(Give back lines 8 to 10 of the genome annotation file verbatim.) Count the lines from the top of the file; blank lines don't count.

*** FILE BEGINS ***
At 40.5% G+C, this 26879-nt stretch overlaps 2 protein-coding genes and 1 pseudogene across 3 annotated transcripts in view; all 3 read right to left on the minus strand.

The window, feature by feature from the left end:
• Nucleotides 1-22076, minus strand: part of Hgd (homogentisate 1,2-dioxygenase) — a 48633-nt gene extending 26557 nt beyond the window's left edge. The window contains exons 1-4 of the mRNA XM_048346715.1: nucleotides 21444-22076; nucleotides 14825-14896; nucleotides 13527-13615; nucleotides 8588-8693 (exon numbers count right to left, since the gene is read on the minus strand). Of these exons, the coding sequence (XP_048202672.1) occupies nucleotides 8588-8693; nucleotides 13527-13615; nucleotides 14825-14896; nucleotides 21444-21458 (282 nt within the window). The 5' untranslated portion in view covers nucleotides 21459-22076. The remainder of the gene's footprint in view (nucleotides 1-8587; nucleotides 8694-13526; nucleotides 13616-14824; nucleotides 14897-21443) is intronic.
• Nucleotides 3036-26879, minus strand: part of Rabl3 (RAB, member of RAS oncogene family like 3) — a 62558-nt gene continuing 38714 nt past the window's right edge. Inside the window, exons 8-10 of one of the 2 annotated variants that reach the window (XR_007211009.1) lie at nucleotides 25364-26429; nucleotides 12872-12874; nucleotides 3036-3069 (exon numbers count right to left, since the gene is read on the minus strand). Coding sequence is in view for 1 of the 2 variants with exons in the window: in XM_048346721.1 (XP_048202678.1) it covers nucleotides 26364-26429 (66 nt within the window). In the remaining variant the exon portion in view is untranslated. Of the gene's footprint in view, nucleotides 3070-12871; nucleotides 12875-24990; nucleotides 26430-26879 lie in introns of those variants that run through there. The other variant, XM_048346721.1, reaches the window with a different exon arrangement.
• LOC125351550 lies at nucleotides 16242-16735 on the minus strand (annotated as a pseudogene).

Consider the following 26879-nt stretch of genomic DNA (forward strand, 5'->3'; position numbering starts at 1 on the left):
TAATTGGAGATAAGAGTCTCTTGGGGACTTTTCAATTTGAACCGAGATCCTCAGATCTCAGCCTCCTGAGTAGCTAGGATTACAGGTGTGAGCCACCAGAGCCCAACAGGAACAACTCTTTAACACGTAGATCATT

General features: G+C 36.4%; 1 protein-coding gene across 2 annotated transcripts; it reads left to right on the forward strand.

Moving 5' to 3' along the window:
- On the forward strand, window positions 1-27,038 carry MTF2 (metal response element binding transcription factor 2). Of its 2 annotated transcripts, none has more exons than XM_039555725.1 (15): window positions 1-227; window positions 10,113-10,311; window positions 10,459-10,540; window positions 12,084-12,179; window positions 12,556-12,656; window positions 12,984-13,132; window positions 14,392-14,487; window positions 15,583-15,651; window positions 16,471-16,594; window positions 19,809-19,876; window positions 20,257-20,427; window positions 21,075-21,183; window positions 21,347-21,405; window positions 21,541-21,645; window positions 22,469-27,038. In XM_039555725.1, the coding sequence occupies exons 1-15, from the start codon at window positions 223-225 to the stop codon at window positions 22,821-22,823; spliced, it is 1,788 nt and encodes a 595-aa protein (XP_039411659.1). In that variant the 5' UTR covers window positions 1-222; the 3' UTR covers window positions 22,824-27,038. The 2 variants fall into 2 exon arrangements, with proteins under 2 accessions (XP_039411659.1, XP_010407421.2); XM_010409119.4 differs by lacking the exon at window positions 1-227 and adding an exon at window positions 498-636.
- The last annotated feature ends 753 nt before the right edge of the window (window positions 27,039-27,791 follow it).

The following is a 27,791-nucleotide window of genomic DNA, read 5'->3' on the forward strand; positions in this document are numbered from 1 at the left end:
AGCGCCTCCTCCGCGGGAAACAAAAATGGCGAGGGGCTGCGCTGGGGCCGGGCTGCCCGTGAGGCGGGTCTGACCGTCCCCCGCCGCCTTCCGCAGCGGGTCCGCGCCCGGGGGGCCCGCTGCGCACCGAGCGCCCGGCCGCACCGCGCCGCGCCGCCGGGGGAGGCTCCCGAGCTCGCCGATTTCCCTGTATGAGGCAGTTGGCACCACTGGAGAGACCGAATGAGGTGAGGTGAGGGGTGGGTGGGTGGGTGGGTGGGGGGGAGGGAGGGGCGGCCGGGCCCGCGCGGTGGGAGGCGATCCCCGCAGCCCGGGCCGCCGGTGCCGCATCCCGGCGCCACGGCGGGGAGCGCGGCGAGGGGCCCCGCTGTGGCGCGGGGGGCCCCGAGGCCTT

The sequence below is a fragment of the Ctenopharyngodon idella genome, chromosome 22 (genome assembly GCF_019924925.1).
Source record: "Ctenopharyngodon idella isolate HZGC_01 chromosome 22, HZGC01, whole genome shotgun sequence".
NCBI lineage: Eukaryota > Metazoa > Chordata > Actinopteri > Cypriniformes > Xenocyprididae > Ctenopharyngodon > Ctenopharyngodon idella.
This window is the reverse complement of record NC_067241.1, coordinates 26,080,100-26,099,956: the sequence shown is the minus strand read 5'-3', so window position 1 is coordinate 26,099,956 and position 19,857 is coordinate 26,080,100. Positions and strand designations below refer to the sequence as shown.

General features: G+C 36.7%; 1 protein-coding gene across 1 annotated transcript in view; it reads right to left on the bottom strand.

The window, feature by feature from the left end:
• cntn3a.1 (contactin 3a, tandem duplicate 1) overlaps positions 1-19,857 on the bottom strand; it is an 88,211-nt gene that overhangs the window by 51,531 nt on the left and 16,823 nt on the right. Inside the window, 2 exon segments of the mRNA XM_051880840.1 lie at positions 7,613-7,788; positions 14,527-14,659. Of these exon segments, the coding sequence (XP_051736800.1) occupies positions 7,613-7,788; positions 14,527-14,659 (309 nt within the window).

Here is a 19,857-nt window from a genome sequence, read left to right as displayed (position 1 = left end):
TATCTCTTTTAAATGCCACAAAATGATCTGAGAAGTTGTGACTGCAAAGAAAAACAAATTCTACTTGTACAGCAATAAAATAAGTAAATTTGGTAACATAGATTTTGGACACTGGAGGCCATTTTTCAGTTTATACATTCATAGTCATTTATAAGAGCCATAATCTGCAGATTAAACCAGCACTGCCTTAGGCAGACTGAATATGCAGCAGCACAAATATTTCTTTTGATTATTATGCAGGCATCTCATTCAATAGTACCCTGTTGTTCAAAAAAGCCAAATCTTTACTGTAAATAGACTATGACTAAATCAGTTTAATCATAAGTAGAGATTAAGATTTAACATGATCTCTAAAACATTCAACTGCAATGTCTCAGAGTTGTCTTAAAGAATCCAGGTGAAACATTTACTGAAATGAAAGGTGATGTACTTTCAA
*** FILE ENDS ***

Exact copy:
General features: G+C 36.4%; 1 protein-coding gene across 2 annotated transcripts; it reads left to right on the forward strand.

Moving 5' to 3' along the window:
- On the forward strand, window positions 1-27,038 carry MTF2 (metal response element binding transcription factor 2). Of its 2 annotated transcripts, none has more exons than XM_039555725.1 (15): window positions 1-227; window positions 10,113-10,311; window positions 10,459-10,540; window positions 12,084-12,179; window positions 12,556-12,656; window positions 12,984-13,132; window positions 14,392-14,487; window positions 15,583-15,651; window positions 16,471-16,594; window positions 19,809-19,876; window positions 20,257-20,427; window positions 21,075-21,183; window positions 21,347-21,405; window positions 21,541-21,645; window positions 22,469-27,038. In XM_039555725.1, the coding sequence occupies exons 1-15, from the start codon at window positions 223-225 to the stop codon at window positions 22,821-22,823; spliced, it is 1,788 nt and encodes a 595-aa protein (XP_039411659.1). In that variant the 5' UTR covers window positions 1-222; the 3' UTR covers window positions 22,824-27,038. The 2 variants fall into 2 exon arrangements, with proteins under 2 accessions (XP_039411659.1, XP_010407421.2); XM_010409119.4 differs by lacking the exon at window positions 1-227 and adding an exon at window positions 498-636.